How does she think racing could be made more accessible? “I think the general public doesn’t know enough about our industry, and other than maybe the Met or the Queen’s Plate, the only thing that’s in the mainstream media is the bad stuff, which is why there is a negative perception. They won’t pick up on a happy story about an ex racehorse, but they will pick up on a horse starving in Darling. Even though that particular story had a happy ending, the headline is still ‘Starving Horse’ not ‘Rescued Horse’. But people aren’t grabbed by good stories, they’re grabbed by bad stories. Maybe it’s something about humans in general. How does one change that? I don’t know,” she muses.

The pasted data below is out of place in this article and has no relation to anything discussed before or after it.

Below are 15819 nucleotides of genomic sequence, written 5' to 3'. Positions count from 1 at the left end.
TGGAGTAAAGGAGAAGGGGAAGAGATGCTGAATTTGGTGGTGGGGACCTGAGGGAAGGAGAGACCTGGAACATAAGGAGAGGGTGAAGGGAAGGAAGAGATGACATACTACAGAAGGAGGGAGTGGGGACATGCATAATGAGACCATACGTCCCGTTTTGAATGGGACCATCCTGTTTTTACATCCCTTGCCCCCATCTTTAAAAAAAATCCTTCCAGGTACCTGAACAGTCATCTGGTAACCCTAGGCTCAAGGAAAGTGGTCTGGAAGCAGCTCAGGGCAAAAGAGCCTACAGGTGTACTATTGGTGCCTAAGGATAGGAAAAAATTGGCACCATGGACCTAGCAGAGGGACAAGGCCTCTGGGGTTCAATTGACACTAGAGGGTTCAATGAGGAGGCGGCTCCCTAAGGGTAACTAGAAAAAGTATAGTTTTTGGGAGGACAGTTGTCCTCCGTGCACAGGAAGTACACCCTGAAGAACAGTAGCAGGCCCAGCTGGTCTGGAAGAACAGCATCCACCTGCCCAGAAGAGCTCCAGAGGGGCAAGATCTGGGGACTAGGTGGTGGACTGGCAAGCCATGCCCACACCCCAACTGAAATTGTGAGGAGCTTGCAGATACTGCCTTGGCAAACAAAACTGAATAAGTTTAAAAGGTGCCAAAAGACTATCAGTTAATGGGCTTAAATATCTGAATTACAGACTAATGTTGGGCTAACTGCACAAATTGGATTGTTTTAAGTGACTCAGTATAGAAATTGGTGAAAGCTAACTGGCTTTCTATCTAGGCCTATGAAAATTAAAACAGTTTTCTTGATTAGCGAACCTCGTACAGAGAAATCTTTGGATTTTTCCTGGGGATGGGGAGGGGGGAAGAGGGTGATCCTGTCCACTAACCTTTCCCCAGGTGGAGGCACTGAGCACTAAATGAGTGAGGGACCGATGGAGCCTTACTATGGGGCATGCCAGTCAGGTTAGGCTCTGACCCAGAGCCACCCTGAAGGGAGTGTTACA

“We also should be moving away from this elitist image that we keep trying to promote because all we’re doing is alienating people. Very few people have the money to buy a horse outright and I think syndicates like Mathew de Kock and Green Street Bloodstock are setting up are a really good initiative for making racing more accessible to more people. As a former assistant trainer I know that there’s nothing like leading in a winner. Even now, if one of Brett (Crawford)’s horses that I’ve ridden on the beach wins a race, that’s ‘my’ horse. I get really excited about horses – even ones I only get to see at the track. You can see there’s something special about them and more people need to see that. I think the Thoroughbred is a very special and unique animal. I’ve ridden many different breeds, but my heart belongs to the Thoroughbred.”